To be honest, though, is that a film to which one returns, with glee, in its entirety? Might it more often be cherished piecemeal, on YouTube, where you can follow Williams, the ultimate disk jockey, in his galloping turns at the mike? Not to speak ungratefully, let alone ill, of the dead, but one has to ask whether American film, as it unrolled through Williams’s career, offered either the shape or the scope for the play of his singular talents. Many leading directors—Barry Levinson, Gus Van Sant, Terry Gilliam, Christopher Nolan, Peter Weir—entrusted him with meaty roles, and such faith is hard to quibble with, just as the warmth with which his admirers clung to films like “Mrs. Doubtfire” and “Dead Poets Society” was lasting and unfeigned. (The climactic scene from the latter—students standing on their classroom desks in worshipful tribute to Williams’s character, their departing English teacher—has been acted out afresh, and posted online, since the news of his death.) Yet something about the emotional curve on which so many films rely, as it dips into distress and then rises toward resolution and redemption, feels altogether too easy and too organized for the crazy sine waves that Williams instinctively traced in body, brain, and tongue. How many personas does he adopt in “Mrs. Doubtfire”? Two: a kindly, harassed dad and a kindly, slightly less harassed Scottish nanny. Two! In the throes of an improv routine, he could race through two in ten seconds.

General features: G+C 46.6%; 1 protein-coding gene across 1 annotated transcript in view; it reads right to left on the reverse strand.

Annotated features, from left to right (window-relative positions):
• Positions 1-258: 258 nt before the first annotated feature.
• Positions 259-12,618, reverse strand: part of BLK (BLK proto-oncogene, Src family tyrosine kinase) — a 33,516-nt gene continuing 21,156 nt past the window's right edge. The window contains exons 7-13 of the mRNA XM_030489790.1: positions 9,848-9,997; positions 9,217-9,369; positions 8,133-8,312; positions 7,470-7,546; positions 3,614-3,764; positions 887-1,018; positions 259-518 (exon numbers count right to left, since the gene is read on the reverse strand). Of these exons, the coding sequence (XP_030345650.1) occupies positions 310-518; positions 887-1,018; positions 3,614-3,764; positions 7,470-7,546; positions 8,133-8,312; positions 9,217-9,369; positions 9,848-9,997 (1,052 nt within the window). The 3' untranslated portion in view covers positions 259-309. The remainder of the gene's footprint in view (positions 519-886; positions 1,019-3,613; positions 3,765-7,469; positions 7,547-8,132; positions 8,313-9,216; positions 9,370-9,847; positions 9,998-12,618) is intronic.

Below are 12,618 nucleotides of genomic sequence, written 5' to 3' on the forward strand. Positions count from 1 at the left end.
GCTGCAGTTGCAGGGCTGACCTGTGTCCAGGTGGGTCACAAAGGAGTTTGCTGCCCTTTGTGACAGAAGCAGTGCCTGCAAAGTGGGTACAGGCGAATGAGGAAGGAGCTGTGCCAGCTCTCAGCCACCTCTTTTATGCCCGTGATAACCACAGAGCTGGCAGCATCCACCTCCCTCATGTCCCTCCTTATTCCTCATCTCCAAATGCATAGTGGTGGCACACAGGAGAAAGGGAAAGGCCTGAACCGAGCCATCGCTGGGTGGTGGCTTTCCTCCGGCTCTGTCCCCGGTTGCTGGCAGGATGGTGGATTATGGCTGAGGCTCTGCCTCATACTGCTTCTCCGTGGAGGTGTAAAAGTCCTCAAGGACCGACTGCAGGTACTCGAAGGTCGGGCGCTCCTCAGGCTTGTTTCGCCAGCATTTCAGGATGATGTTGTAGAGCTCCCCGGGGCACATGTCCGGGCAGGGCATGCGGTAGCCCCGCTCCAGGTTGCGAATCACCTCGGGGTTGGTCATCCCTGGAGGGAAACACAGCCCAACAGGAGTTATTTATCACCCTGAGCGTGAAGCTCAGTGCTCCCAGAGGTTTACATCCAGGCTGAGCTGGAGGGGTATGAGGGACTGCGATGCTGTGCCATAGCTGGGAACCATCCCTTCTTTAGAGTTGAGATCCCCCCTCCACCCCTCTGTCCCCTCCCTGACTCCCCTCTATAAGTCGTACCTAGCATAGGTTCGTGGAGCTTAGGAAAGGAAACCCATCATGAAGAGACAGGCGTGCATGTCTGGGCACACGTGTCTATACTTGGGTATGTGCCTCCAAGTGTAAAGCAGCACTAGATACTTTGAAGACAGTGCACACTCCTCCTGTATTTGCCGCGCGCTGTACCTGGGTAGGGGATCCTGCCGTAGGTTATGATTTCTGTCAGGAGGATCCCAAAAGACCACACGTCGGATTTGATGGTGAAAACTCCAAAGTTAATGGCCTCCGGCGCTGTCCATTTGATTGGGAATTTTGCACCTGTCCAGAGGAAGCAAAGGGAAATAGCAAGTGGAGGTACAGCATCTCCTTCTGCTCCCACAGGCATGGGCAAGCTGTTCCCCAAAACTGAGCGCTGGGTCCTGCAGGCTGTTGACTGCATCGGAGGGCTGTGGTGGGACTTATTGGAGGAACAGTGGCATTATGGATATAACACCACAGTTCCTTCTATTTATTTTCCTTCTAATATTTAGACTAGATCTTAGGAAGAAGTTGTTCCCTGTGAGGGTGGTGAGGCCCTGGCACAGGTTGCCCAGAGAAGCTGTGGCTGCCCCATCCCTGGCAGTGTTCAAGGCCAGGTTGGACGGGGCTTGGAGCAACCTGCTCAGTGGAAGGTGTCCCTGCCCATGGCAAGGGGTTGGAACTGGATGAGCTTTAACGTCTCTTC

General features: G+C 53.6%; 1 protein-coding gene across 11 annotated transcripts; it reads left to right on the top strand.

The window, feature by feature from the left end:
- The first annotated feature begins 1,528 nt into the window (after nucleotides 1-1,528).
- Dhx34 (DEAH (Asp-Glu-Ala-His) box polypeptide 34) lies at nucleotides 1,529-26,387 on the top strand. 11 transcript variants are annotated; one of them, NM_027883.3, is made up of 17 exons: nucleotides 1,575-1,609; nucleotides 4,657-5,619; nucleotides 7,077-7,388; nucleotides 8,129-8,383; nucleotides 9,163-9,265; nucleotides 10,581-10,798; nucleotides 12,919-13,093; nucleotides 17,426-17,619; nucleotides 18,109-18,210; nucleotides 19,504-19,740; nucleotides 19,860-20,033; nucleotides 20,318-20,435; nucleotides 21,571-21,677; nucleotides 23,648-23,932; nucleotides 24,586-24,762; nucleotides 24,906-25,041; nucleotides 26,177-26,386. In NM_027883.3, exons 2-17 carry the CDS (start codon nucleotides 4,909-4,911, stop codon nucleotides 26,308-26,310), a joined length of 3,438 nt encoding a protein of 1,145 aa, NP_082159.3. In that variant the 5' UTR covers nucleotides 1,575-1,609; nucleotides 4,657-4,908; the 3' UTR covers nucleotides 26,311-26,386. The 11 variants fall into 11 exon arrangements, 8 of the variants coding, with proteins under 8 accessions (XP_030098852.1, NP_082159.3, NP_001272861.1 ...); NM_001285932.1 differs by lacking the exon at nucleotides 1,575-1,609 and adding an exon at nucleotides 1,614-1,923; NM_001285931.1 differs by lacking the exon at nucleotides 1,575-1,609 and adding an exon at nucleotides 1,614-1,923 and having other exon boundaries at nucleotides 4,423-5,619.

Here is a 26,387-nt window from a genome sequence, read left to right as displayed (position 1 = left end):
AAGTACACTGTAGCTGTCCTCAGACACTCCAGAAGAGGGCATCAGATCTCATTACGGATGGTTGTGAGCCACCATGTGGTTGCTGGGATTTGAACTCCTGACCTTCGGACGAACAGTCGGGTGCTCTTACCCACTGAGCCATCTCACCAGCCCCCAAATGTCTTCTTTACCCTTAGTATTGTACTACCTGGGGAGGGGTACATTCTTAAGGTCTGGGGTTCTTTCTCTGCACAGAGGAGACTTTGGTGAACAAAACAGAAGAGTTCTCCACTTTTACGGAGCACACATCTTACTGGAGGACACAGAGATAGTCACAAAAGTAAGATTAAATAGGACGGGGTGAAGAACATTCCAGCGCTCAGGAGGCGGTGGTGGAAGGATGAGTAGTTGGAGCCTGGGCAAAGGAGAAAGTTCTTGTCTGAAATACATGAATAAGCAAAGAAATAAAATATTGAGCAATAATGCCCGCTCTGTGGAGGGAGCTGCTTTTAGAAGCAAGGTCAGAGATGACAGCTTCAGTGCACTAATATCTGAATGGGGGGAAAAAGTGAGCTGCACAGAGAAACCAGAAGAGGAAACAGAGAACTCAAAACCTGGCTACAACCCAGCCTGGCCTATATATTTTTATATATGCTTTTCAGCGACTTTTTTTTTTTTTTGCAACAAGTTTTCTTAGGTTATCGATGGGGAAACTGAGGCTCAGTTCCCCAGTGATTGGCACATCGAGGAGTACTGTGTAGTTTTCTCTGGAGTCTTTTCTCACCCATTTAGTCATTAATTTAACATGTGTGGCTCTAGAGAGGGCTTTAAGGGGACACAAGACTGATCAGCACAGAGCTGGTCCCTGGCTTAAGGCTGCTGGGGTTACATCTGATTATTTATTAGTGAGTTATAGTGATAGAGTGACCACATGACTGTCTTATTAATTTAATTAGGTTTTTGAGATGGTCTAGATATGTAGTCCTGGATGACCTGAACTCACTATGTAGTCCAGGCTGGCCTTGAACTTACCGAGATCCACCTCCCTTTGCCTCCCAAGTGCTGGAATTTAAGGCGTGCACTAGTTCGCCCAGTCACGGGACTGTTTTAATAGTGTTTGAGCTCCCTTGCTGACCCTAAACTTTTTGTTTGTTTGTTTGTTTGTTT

The essence of Williams, in short, was the enemy of plot. So was the essence of Groucho, and, when Williams picked up the Best Supporting Actor award, for “Good Will Hunting,” at the 1998 Oscars, nothing was more apt than the low-slung, questing, Grouchian lope with which he finally left the stage and walked off into the wings: Bad Boy Hunting. But Groucho and his kin were crammed into their films to bursting point, as if into the cabin of an ocean liner; anything more elegant would have insulted their capacity for chaos, and, harp solos aside, all plangency and reverie were banned. Conversely, there came a moment in almost every Williams film when his voice would sink low, toward gentleness, and that Mr. Punch face would crumple and crease into a soft smile; you find it not just in the sappy work, like “Patch Adams,” but also in more sober scenes—the park-bench talk, for instance, in “Good Will Hunting,” where Williams handed worldly wisdom to Matt Damon, like a bearded magus. Even as he reflected on the Sistine Chapel, however (“You’ve never actually stood there and looked up at that beautiful ceiling”), I found it impossible to suppress heretical thoughts, musing on what Williams the standup would have done with God, Adam, and their nearly touching fingers. The Pope would have made an entrance, too, you can bet on it. Indeed, it is hard to remember any of Williams’s more solemn roles—in “Awakenings,” or “What Dreams May Come”—that he would not, on a different day, before a live throng, have hastened to make sport of and whip into a routine.